Due: April 15.

Amy and Barbara are separately researching the question of what very rich people like to drink. They are both working from the same data set. An instance in this data set is a person. There are three attributes:

- 1. The make of the most expensive car the person owns.
- 2. Whether or not the person owns a yacht.
- 3. The person's favorite beverage.

Barbara divides the beverages into two categories: champagne and everything
else. She applied Naive Bayes in the same way. The results of * her
* calculation is that, given that a person
owns a BMW and a yacht, the probability is more than 90 per cent that
his/her favorite drink is champagne.

Describe a data set that supports both of these conclusions. (The kind of "description" you're looking for would be something like, "There are 100 instances of people who own a BMW, own a yacht and drink champagne; 3 instances of people who don't own a BMW, own a yacht, and drink beer;" etc.)

** Answer: **
Let B be the event "Owns a BMW"; Y, the event "Owns a yacht"; N the event
"Prefers non-alcoholic"; C, the event "Prefers champagne,"; and A the
event "Prefers an alcoholic drink other than champagne."

Let s=Freq(B|N)*Freq(Y|N)*Freq(N),

t=Freq(B|~N)*Freq(Y|~N)*Freq(~N),

u=Freq(B|C)*Freq(Y|C)*Freq(C),

v=Freq(B|~C)*Freq(Y|~C)*Freq(~C).

Ann computes Prob(N|B,Y) = s/(s+t) > 0.9; therefore s > 9t.

Barbara computes Prob(C|B,Y) = u/(u+v) > 0.9; therefore u > 9v.

Of course, Freq(~N) > Freq(C) and Freq(~C) > Freq(N), so we have
to make up for these by having a large difference in the relative frequencies.
With a little experimentation, one can find the following solution (not
unique, of course, but characteristic).

Attributes | Number of instances |
---|---|

C,B,Y | 1 |

N,B,Y | 1 |

A,~B,~Y | 8 |

Then Freq(B|N) = Freq(Y|N) = Freq(B|C) = Freq(Y|C) = 1;

Freq(B|~N) = Freq(Y|~N) = Freq(B|~C) = Freq(Y|~C) = 1/9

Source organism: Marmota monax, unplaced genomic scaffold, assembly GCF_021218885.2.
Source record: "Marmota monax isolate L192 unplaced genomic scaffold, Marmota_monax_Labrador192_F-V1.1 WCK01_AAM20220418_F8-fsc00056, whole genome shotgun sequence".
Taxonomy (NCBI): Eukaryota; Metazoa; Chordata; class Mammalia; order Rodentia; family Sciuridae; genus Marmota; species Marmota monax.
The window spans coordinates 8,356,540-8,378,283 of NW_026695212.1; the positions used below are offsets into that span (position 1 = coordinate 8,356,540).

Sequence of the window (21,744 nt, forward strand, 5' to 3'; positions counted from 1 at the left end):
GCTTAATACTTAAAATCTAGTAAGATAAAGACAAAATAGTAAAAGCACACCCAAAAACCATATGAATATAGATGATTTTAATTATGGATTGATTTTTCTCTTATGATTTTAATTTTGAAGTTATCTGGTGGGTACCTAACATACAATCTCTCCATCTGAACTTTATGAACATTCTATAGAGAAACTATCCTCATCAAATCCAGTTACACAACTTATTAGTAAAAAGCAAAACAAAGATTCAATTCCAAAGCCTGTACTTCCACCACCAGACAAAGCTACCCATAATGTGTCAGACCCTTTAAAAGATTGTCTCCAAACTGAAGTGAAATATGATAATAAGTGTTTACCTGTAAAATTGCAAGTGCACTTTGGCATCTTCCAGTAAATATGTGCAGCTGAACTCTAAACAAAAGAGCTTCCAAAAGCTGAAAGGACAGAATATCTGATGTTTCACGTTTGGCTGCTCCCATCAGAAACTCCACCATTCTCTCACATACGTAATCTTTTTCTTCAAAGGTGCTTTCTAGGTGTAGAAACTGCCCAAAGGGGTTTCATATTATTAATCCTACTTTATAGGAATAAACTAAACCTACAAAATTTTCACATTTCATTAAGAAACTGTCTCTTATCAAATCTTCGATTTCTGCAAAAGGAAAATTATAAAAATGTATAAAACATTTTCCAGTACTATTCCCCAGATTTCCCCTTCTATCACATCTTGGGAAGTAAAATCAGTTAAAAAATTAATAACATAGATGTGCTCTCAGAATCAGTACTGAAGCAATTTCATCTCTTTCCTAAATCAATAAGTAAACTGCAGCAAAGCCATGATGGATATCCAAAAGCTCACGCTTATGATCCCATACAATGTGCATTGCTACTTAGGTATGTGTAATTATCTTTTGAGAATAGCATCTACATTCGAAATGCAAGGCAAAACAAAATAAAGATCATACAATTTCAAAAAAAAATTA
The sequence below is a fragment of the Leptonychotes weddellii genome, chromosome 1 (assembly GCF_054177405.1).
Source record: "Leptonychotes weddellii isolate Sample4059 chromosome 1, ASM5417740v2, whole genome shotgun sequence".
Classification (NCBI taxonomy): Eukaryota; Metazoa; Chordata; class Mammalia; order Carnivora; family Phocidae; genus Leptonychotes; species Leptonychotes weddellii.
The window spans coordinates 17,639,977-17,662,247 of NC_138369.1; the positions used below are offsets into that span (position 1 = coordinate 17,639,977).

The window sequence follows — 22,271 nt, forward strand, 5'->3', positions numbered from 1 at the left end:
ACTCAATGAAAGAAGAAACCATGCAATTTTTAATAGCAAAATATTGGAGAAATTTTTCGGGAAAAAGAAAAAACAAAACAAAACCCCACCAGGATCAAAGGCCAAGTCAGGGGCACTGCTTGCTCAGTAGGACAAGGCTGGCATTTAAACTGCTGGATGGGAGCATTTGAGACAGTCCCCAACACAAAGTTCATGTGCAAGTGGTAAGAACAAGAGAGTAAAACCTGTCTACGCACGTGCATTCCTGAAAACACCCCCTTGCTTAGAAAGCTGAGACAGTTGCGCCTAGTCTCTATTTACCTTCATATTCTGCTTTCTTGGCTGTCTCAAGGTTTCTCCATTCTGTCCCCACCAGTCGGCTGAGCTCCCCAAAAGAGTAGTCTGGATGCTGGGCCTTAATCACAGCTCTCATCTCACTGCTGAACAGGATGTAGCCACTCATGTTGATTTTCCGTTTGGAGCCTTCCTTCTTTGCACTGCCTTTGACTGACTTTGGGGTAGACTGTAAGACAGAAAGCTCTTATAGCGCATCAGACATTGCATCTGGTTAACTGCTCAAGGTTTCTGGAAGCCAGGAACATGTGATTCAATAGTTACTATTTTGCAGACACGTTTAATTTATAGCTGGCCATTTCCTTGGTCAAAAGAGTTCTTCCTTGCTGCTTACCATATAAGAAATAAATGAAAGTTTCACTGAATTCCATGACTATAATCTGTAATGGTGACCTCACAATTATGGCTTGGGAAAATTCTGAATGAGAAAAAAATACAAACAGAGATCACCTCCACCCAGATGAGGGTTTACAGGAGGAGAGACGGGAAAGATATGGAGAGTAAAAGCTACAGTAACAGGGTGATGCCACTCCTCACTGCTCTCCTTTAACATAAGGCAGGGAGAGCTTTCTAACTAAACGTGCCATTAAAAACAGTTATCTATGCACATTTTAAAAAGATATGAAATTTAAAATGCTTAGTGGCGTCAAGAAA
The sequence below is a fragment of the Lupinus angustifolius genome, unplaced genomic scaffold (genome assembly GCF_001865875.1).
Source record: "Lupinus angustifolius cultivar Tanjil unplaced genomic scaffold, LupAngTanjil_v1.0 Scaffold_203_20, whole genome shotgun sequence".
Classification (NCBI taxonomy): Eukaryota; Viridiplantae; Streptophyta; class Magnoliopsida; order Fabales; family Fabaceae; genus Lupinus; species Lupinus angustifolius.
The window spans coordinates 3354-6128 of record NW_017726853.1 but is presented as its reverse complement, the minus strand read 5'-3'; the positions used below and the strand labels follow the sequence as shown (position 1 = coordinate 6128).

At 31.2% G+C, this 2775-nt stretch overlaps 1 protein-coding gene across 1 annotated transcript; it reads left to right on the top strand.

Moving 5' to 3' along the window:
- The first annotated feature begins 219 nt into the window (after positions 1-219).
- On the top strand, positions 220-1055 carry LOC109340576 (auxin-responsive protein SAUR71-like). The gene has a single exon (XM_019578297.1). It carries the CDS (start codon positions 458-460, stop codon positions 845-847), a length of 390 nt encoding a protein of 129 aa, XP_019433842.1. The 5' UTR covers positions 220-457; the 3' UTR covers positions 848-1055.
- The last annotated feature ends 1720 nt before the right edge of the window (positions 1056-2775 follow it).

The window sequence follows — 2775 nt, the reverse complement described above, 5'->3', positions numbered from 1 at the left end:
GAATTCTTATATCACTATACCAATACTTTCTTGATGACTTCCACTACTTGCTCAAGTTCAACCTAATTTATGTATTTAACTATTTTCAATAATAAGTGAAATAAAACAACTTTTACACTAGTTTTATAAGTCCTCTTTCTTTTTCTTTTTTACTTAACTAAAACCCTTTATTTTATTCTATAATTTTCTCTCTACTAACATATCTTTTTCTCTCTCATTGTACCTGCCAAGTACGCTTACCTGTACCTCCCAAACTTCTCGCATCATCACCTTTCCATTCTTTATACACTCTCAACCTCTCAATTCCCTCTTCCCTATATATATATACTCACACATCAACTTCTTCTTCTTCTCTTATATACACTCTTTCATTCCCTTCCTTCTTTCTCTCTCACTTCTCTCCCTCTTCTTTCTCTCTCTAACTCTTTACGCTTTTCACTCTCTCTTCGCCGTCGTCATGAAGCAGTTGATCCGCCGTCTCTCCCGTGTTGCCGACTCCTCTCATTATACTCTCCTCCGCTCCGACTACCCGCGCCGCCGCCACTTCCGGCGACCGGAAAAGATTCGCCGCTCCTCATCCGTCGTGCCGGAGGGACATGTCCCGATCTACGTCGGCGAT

Freq(N)=Freq(C) = 1/10; and Freq(~N)=Freq(~C) = 9/10.

So w=y=1*1*(1/10) and x=z=(1/9)*(1/9)*(9/10), so w/x=y/z=9 as desired.

P | Q | R | C | Number of instances. |
---|---|---|---|---|

Y | Y | 1 | N | 20 |

Y | Y | 2 | Y | 1 |

Y | Y | 3 | Y | 2 |

Y | N | 1 | Y | 8 |

Y | N | 2 | Y | 2 |

Y | N | 3 | Y | 0 |

N | Y | 1 | N | 12 |

N | Y | 2 | Y | 2 |

N | Y | 3 | Y | 1 |

N | N | 1 | Y | 25 |

N | N | 2 | Y | 1 |

N | N | 3 | Y | 4 |

Trace the execution of the ID3 algorithm, and show the decision tree that it outputs. At each stage, you should compute the average entropy AVG\_ENTROPY(A,C,T) for each attribute A. (The book calls this "Remainder(A)" (p. 660).)

** Answer **

Let T0 be the entire table. ENTROPY(C,ST(P,Y,T0))= -(13/33 log(13/33) + 20/33 log(20/33)) = 0.9674 ENTROPY(C,ST(P,N,T0))= -(33/45 log(33/45) + 12/45 log(12/45)) = 0.8368 AVG_ENTROPY(P,C,T0) = (33/78)*0.9674 + (45/78)*0.8368 = 0.8921 ENTROPY(C,ST(Q,Y,T0))= -(32/38 log(32/38) + 6/38 log(6/38)) = 0.6293 ENTROPY(C,ST(Q,N,T0))= -(40/40 log(40/40) + 0/40 log(0/40)) = 0. AVG_ENTROPY(Q,C,T0) = (38/78) * 0.6293 + (40/78) * 0 = 0.3065 ENTROPY(C,ST(R,1,T0))= -(32/65 log(32/65) + 33/65 log(33/65)) = 0.99987 ENTROPY(C,ST(R,2,T0))= -(6/6 log(6/6) + 0/6 log(0/6)) = 0. ENTROPY(C,ST(R,3,T0))= -(7/7 log(7/7) + 0/7 log(0/7)) = 0. AVG_ENTROPY(R,C,T0) = (65/78) * + (6/78) * 0 + (7/78) * 0 = 0.8332 ENTROPY(C,T0) = -((32/78) log(32/78) + (46/78) log(46/78)) = 0.9767 Decide to split T0 on attribute Q. Let T1=SUBTABLE(Q,Y,T0), T2=SUBTABLE(Q,N) ENTROPY(C,ST(P,Y,T1)) = -((20/23) log(20/23) + (3/23) log(3/23)) = 0.5587 ENTROPY(C,ST(P,N,T1)) = -((12/15) log(12/15) + (3/15) log(3/15)) = 0.7219 AVG_ENTROPY(P,C,T0) = (23/38) * 0.5249 + (15/38) * 0.7219 = 0.6231 ENTROPY(C,ST(R,1,T1)) = -((32/32) log(32/32) + (0/32) log(0/32) = 0 ENTROPY(C,ST(R,2,T1)) = -((3/3) log(3/3) + (0/3) log(0/3) = 0 ENTROPY(C,ST(R,3,T1)) = -((3/3) log(3/3) + (0/3) log(0/3) = 0 AVG_ENTROPY(R,C,T1) = 0. Split T1 on R. C is Y on all instances in T2, so it is within base case 3. Do not split. Final tree: Q ---- (Y) ---- R ---- (1) ---- C=N | | | |-- (2) ---- C=Y | | | |-- (3) ---- C=Y | |-- (N) ---- C=Y.